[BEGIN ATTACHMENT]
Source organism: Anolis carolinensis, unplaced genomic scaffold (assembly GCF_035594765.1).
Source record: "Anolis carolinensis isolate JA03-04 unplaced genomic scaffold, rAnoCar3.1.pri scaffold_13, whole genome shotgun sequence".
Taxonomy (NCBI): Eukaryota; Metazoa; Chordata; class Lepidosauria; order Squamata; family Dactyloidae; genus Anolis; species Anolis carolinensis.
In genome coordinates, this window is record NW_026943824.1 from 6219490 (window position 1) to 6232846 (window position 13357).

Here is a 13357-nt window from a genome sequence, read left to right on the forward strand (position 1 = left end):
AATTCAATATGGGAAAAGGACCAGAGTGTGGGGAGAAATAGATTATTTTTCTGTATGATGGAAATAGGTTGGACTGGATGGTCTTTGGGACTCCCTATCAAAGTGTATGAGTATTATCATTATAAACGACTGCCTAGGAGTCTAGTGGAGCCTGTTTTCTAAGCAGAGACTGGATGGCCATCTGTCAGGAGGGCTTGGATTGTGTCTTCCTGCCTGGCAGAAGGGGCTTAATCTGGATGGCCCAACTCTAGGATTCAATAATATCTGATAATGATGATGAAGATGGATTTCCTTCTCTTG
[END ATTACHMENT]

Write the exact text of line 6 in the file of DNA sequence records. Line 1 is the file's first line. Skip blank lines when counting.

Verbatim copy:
AATTCAATATGGGAAAAGGACCAGAGTGTGGGGAGAAATAGATTATTTTTCTGTATGATGGAAATAGGTTGGACTGGATGGTCTTTGGGACTCCCTATCAAAGTGTATGAGTATTATCATTATAAACGACTGCCTAGGAGTCTAGTGGAGCCTGTTTTCTAAGCAGAGACTGGATGGCCATCTGTCAGGAGGGCTTGGATTGTGTCTTCCTGCCTGGCAGAAGGGGCTTAATCTGGATGGCCCAACTCTAGGATTCAATAATATCTGATAATGATGATGAAGATGGATTTCCTTCTCTTG